Copyright © 2017 Philip N.R Hauser

Austin By Night – Cassandra [Layer 7]

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It takes less than an hour to secure the medical equipment to properly conduct the procedure. I waited in the hotel room for the two other contractors to show up with the rest of the “props” that would finish this task and allow me to get back to my condo before sunrise.

One of my cell phones started to ring and I flip it open to answer.

“Yes?” I ask.

“Did you just order a cleaner to help wrap up your job?” It’s Kimberly, at least that’s what she calls herself.

“Yeah, I have a defector that’s about go into the deep sleep,” I tell her.

“God, I just found some asshole snooping around one of our offices at the Austonian, earlier,” she tells me, “I had to burn the body on the roof earlier. Somebody’s been talking.”

“I’m not paid to speculate, Kimberly,” I tell her.

“No, Cassandra,” Kimberly tells me, “but we are paid to keep our employers happy.”

“Uh-huh,” I say as I take the syringe of dioxin, and plunge the needle into the neck of the defector, while keeping a hand on his pulse, “did your intruder have anything on them?”

“He had his phone on him, the idiot,” says Kimberly, “I traced the only number in the cell’s memory to some parking lot outside a hotel in the downtown area, but they split before I could send a hit team over there. I can pull something off the surveillance cameras, though, if you help me.”

I keep my fingers on the defector’s pulse. I can feel it starting to slow down.

“Possibly,” I tell her, “it’s not exactly my expertise.”

“Do you have another job lined up after this?” asks Kimberly.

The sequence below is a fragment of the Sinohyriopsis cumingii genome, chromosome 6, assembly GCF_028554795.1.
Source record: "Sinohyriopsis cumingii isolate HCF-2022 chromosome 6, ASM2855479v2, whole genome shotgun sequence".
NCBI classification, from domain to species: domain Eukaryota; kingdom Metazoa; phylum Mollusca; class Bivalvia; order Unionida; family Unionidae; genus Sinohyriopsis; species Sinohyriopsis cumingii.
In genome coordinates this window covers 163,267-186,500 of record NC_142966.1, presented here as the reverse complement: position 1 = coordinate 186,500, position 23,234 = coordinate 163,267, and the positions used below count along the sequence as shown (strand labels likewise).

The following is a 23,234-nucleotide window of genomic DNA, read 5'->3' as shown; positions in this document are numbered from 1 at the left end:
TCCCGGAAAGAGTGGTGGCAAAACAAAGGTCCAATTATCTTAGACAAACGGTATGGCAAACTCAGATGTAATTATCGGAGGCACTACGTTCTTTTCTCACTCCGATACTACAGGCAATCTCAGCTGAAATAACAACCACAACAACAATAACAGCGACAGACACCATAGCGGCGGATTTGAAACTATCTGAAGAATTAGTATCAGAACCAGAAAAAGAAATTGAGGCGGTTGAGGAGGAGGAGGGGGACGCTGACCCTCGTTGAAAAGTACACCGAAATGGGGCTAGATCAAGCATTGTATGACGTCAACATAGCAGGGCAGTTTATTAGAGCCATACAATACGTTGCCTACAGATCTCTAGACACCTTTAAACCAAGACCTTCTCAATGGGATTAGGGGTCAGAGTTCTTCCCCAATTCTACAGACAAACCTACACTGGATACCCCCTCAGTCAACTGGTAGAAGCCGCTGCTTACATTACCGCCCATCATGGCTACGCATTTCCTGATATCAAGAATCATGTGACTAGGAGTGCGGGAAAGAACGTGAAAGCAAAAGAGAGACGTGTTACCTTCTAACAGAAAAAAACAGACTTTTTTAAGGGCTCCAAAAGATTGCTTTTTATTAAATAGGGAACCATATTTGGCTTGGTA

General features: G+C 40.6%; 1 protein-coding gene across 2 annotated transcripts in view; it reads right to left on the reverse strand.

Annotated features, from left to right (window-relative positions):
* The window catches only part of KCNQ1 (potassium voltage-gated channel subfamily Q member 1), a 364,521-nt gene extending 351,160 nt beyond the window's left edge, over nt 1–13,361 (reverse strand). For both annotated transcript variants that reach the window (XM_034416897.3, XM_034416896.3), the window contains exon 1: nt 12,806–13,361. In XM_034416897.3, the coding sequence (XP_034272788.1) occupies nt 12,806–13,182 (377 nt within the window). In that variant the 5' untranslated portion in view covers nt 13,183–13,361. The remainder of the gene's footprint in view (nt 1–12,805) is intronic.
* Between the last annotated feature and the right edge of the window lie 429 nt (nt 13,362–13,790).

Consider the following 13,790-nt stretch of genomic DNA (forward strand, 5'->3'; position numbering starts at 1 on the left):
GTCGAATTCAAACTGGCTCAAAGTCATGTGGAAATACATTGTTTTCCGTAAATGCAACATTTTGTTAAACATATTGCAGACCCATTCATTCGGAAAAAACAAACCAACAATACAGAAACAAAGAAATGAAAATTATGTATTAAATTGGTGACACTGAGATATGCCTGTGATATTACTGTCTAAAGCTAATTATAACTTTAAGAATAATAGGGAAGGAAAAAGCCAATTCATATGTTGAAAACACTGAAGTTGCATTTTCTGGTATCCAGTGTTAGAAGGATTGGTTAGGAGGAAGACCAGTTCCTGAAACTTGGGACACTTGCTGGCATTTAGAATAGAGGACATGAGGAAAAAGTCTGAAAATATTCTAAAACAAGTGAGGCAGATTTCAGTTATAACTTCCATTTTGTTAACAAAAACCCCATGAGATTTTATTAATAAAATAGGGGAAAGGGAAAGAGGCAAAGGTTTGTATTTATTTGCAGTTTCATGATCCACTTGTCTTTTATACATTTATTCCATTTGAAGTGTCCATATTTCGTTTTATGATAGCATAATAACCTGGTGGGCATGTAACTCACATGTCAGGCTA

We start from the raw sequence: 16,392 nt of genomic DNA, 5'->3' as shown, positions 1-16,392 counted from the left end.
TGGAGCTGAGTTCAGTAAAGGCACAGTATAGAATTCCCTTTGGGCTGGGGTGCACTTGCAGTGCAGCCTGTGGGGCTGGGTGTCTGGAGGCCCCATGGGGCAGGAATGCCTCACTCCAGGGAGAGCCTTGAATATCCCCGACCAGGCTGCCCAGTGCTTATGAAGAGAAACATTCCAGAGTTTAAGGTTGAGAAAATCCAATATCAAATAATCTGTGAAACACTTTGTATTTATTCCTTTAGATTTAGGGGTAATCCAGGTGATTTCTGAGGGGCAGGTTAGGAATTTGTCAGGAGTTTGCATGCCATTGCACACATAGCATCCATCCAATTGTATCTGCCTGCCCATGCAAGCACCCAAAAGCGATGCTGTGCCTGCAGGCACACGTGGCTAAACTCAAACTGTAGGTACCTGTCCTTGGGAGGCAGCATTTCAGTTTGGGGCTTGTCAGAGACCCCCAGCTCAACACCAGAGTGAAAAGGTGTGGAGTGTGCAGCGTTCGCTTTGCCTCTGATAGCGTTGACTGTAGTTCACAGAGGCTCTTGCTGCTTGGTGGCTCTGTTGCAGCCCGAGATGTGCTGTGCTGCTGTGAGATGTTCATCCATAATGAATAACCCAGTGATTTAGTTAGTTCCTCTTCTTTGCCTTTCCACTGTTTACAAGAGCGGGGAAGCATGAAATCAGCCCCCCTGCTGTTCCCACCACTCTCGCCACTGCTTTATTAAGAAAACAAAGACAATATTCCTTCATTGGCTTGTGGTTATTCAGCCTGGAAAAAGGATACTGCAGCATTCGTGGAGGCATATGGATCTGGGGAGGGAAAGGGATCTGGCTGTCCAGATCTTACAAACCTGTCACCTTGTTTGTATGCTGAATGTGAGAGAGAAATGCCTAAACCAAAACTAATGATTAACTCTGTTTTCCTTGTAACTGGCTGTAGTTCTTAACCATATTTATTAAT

“Maybe,” I tell her, “it’s not clear yet.”

The pulse gives a few more slow, thumping beats and stops. The defector is dead.

“Let me know as soon as you find something,” says Kimberly, “I have a feeling this job may start to stop paying as well as it once did.”

“Will do,” I sign off and close my phone shut.

The body is limp as I stay with it inside a dimly lit hotel room that is facing Oltorf Drive in East Austin. I wait until the people I’m expecting open the door, but it is just the woman tonight. She’s dressed in a white pants suit and has blond hair. She looks much older than I do, as if she’s just aged by an extra ten years on this night alone. I can see so many new wrinkles around her cheeks and eyes.

“Sorry, my husband can’t make it,” she tells me, “He’s still trying to negotiate his release from house arrest.”

“You’re late,” I tell her.

“There was an incident at the Austonian and my son was there.” she says, as she sighs and puts her white, leather purse down, “there’s police everywhere right now.”

“How is your son?” I ask her, not really caring, but trying to feel more human than what the pills have done to me.

“Not good,” she says shaking her head and pulling out an orange bottle of labelled prescription medication, “he had to be sent home. It’s frustrating when your own flesh and blood can’t do the job you trained him for.”

I take the bottle of pills with my gloved hand and look at it.

“This man,” says the woman, “I made sure his medical records were altered to state that he had a history of heart problems.”

“Was he a loner?” I asked.

The woman looks down and raises her eyebrows.

“A loner?” she repeats the question as if it bears repeating at all, “he’s just some punk like the rest of them. Like all those other lefty ingrates who don’t know how to make a real buck in this world.”

I look up at the woman and see that she’s serious and I can’t help but raise my eyebrow at her.

“I suppose you’re right,” I tell her.

Author’s note: you can find the other chapters here at the Austin By Night page.

Copyright © 2017 Philip N.R Hauser

Austin By Night – Cassandra [Layer 4]

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Author’s note: to catch up with the story check out Layer 1, Layer 2, and Layer 3!

I take one of a dozen cars from the lot located under my building. Tonight it’s a black, Crown Victoria with several after market mods. I drive into the Austin night towards the location while staying on North Lamar boulevard, which has surprising low traffic.

As I pass under highway 183 and deeper into north Austin, I receive a call from one of my burner phone and answer using my headset.